In Florida we live with the largest reptile in North America –the American alligator.  I was surprised to learn that a published study in 2013 documented their use of tools.  It was found that during nesting season some alligators balance sticks on their heads to lure birds looking for nesting material.  Mid-April to May is prime mating season.  Courtship displays include head slapping, torso vibration, and bellowing (the sound travels for quite some distance).  Alligator mothers are devoted to protecting their eggs, and stay with their young for up to a year.  Their toothy “smiles” contain about 80 teeth.  Worn teeth are replaced with new ones, so an alligator can go through 2,000 teeth in a lifetime!  Occasionally an alligator visits our pond, but eventually it moves on to a new gator hole.  Alligators have always attracted the interest of tourists, and their images have been used for logos, mascots, and throughout pop culture.    Alligators are an important part of our Florida ecosystem, and we enjoy having them around.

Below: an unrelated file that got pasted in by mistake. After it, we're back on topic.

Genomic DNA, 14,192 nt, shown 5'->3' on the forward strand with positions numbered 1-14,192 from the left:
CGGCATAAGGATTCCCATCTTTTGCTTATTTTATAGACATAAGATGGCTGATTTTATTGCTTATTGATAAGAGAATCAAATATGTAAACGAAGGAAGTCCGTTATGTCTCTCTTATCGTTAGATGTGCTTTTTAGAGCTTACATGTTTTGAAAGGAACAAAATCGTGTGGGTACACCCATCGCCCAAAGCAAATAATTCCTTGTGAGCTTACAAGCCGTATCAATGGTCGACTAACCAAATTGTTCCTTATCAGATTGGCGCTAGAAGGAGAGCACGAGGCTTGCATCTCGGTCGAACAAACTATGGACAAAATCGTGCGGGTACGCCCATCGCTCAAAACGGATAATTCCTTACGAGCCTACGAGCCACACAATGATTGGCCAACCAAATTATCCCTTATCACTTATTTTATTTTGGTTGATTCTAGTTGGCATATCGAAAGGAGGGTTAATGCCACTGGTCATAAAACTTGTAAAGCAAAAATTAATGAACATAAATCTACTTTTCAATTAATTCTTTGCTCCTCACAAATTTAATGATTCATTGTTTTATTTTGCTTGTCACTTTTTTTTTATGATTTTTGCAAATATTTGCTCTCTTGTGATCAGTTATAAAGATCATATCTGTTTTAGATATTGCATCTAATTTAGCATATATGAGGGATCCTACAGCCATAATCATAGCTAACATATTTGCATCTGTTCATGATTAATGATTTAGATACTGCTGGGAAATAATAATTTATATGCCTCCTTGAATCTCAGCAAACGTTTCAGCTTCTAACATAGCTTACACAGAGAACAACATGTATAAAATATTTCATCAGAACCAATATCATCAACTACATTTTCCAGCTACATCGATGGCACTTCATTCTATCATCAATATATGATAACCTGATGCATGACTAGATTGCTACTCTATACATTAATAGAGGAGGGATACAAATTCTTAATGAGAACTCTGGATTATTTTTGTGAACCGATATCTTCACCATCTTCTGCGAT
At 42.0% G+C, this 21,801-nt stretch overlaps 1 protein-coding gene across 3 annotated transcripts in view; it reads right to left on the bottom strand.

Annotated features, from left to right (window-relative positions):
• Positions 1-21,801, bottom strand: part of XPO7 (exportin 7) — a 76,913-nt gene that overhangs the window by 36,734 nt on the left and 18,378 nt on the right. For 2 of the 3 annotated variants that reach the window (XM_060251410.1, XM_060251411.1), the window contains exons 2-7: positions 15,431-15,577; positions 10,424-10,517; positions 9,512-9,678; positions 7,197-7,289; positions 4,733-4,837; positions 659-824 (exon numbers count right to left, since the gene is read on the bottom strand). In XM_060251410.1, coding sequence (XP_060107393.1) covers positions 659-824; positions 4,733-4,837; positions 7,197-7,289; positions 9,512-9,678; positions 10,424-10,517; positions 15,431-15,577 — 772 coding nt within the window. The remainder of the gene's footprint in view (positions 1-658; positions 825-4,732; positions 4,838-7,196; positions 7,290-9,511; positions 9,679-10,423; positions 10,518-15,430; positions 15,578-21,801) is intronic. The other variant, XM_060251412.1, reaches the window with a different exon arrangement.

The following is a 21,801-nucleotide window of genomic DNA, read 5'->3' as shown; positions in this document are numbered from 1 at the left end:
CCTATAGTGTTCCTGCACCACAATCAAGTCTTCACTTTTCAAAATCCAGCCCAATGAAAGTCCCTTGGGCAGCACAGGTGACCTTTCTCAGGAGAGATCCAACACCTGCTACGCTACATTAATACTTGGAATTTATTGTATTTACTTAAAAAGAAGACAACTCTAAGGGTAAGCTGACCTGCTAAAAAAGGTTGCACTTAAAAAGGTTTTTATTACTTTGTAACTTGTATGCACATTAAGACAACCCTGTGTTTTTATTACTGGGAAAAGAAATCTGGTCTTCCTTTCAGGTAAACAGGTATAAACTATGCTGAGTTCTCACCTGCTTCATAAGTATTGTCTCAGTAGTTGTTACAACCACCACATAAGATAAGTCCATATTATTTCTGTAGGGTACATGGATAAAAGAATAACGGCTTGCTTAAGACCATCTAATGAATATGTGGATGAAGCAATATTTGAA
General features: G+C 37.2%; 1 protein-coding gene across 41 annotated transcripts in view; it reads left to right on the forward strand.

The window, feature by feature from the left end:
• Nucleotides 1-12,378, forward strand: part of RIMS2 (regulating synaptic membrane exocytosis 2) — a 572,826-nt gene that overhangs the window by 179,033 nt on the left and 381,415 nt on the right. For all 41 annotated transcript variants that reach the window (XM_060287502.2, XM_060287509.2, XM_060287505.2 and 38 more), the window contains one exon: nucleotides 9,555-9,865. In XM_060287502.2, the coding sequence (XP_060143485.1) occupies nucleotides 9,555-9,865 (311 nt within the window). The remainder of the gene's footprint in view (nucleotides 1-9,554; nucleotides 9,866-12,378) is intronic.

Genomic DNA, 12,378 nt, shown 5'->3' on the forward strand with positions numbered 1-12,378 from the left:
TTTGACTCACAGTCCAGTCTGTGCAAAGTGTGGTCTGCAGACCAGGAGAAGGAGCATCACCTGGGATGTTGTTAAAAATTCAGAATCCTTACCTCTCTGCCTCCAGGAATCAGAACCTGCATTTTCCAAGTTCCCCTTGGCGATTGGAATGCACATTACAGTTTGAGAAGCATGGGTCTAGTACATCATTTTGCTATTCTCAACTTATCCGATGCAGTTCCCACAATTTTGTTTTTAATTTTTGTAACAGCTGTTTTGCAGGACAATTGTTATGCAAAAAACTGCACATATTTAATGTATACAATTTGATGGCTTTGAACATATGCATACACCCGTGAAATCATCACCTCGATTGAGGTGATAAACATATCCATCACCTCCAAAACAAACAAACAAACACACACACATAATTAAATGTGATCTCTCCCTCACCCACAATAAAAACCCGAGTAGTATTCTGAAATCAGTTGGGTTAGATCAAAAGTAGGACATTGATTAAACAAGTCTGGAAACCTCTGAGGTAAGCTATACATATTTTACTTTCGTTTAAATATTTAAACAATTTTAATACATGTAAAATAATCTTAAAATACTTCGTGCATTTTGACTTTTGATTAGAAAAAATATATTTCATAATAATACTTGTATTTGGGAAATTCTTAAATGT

Catalina Island: Flying Fish!

Historic Catalina Flying Fish Tour Boat Blanche W

Historic Catalina Flying Fish Tour Boat Blanche W

Vintage Spotlights

Vintage Spotlights

Vintage Flying Fish Spotting Postcard

Vintage Flying Fish Spotting Postcard

Vintage Catalina Flying Fish Postcard

Vintage Catalina Flying Fish Postcard

Summer Flying Fish Festival Logo

Summer Flying Fish Festival Logo

1915 Postcard Featuring Child Feeding Old Ben the Sea Lion at Dock

1915 Postcard Featuring Child Feeding Old Ben the Sea Lion at Dock